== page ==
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Statement From SNAP On Catholic Sex Abuse DevelopmentsSalem-News.com
The group that represents victims and survivors of priest sex abuse speaks out on the local impact of top level Catholic admissions of pedophile priest abuse.
(PORTLAND, Ore.) - Pope Benedict XVI has spoken out with compassion to almost 74 million Catholics in America on the reality of the sex abuse scandal that has shook the church nationally.
Pope Benedict has communicated how ashamed he is for priests sexually abusing minors in America. The Pope has made an appeal to bishops to foster healing and reconciliation to victims in their diocese.
SNAP is hopeful that Archbishop Vlazny who has not spoken publicly on the sex abuse scandal since the bankruptcy will heed the Popes appeal to foster reconciliation and healing here in the Portland Archdiocese and that it will not be business as usual for Vlazny upon his return.
We hope that he will address the issue publicly and not continue to hide behind his spokesperson Bud Bunce.
Archbishop Vlazny has a responsibility to speak publicly just as the Pope has done, the problem will not go away by being silent.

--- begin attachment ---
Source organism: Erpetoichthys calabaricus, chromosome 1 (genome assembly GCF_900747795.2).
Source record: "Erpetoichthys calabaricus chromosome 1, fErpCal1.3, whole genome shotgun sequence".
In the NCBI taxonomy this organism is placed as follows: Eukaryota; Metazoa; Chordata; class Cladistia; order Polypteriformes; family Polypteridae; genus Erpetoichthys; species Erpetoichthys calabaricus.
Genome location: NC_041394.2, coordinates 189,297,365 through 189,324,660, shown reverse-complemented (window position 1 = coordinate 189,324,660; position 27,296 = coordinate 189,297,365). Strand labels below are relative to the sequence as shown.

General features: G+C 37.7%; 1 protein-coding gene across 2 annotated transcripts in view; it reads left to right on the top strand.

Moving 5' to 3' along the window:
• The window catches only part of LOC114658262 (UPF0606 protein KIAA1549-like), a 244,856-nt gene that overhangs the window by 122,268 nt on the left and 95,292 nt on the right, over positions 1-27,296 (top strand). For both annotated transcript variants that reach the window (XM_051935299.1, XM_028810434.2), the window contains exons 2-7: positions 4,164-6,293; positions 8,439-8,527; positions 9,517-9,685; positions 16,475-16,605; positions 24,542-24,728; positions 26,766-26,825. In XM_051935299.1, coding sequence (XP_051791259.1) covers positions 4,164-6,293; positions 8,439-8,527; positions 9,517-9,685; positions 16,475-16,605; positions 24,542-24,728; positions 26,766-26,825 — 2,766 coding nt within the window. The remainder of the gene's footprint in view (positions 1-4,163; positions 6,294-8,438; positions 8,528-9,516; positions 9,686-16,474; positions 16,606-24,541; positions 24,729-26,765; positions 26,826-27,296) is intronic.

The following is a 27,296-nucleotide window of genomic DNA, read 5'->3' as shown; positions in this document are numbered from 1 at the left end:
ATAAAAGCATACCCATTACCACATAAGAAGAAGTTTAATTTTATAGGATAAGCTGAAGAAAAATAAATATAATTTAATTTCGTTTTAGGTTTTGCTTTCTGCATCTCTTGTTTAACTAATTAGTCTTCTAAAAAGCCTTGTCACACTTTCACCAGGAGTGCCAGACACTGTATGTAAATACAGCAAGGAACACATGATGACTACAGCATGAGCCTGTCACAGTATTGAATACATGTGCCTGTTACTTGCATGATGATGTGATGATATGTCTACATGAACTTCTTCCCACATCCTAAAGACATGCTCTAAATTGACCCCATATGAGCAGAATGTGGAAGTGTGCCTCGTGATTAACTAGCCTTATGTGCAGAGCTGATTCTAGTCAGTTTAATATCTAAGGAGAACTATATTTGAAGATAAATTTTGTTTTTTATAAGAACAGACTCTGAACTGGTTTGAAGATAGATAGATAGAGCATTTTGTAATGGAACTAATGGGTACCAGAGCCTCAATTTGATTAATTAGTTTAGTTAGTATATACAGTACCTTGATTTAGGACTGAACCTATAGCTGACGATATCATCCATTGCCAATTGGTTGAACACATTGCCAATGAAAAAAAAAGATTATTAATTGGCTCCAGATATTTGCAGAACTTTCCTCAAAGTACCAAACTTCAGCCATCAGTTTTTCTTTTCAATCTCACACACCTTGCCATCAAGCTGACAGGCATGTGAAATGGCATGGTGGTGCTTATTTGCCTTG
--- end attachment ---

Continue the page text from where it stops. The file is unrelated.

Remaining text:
SNAP hopes to meet with Archbishop Vlazny and exchange olive branches as an outward illustration that their will be a long term commitment to victims and their families and that victims will have a voice and be able to meet with Vlazny monthly and work shoulder to shoulder to in the healing process and a long overdue reform on how local victims are treated.
SNAP is also hopeful that all documents will be released on the Archbishops initiative and not a court order that is currently costing local Catholics tens of thousands of dollars. Let us all be reminded that April is also national child sexual abuse awareness month. Lets not forget those victims in Portland who took their own lives.
SNAP is encouraged by the Pope to speak publicly about that sex abuse scandal but would like to see the Pope administer discipline among the bishops who knowingly put children in harms way. SNAP sees that step as being problematic because Cardinal Levada who heads up the Vatican office in Rome on sex abuse cases.
Levada was Archbishop of the Portland Archdiocese from 1986-95 played a big part in putting abusive priest back in ministry and had access to all the files of abusive priests that circulated through the Portland Archdiocese. That baton of secrecy was later passed into the hands of Archbishop Vlazny who still kept abusive priest in ministry. It does not make senses that Levada heads up this office of the Vatican.
How could he initiate disciplinary measures among US bishops when he is guilty himself. In an article below Levada communicates they were mistakes based on counsel that was given to bishops at the time. The Dallas Morning News reported in June of 2002 that 75 percent of US Bishops knowingly aided and shuffled abusive Priests.